God had also brought Jason Teo, 52, another ex-offender, into Ivan’s life. Jason was to become Ivan’s successor for the prison fellowship ministry in St James Church, and one of the assurances to Ivan that God had released him from the St James prison ministry.
Jason had ended up in St James when he was released from prison seven years ago, connected to Ivan by a minister from the prison fellowship.
The onset of a global pandemic in March 2020 put a screeching halt to their plans, but by the end of 2020, Ivan was ready to present the proposal to his church family at St James. It was to be called House of Anatole, Greek for sunrise, because it would bring the light of Jesus to those living in the dark shadows of drug and substance abuse.
Ivan and his team finally realised the dream that Ivan had been nursing for 11 years. His wife Corinne, 50, also left the corporate life and joined Ivan in the ministry. On February 1, House of Anatole found a home. The house took in its first resident on February 21, 2022.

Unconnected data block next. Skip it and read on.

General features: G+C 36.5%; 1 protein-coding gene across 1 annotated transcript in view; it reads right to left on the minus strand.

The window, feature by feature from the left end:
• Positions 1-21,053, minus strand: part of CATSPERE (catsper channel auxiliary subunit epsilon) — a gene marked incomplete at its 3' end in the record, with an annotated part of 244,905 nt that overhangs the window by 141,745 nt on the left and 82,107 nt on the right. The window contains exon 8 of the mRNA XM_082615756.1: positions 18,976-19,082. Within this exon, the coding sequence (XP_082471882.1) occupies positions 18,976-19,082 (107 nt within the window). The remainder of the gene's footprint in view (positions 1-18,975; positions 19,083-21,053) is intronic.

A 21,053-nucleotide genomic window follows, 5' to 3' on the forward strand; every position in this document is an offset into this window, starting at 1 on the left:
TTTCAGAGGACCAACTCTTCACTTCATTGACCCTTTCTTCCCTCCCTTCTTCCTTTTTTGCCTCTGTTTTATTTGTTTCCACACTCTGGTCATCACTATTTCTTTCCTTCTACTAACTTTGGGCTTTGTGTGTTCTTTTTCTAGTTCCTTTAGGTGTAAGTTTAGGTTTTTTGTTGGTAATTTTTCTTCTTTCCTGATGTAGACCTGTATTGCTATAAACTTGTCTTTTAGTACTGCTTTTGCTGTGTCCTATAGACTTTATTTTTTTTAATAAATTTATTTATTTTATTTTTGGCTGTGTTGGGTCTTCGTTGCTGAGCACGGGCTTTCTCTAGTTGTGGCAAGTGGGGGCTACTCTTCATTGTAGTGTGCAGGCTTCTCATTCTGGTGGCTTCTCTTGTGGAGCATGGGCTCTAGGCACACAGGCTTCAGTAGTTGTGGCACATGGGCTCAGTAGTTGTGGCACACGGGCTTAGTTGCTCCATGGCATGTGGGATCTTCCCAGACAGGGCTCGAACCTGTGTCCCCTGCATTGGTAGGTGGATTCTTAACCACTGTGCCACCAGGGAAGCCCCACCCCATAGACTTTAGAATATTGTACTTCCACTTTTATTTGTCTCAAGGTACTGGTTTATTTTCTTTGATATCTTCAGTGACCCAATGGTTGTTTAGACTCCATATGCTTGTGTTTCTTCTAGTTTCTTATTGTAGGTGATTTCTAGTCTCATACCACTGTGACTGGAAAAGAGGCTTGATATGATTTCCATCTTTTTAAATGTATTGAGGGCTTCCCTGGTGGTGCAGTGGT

“This will provide a place for those needing a second chance for a new life,” Ivan says. “Only when one is born again into a new life will they have a new (physical) life. Only then will they be able to conquer the chains of addiction and put off their old man.
“There is a drug that poisons the body but there is a more insidious drug that poisons the spirit,” Ivan says. “The only cure for this poison is Jesus Christ and His blood, and the only chance for a new life in His resurrection.”
Ivan should know.
What determination and sheer willpower could not do, the love of God and the power of the Gospel did in one clean cut.
Ivan is finally a free man.
For more information on and to support House of Anatole, please visit https://www.houseofanatole.sg/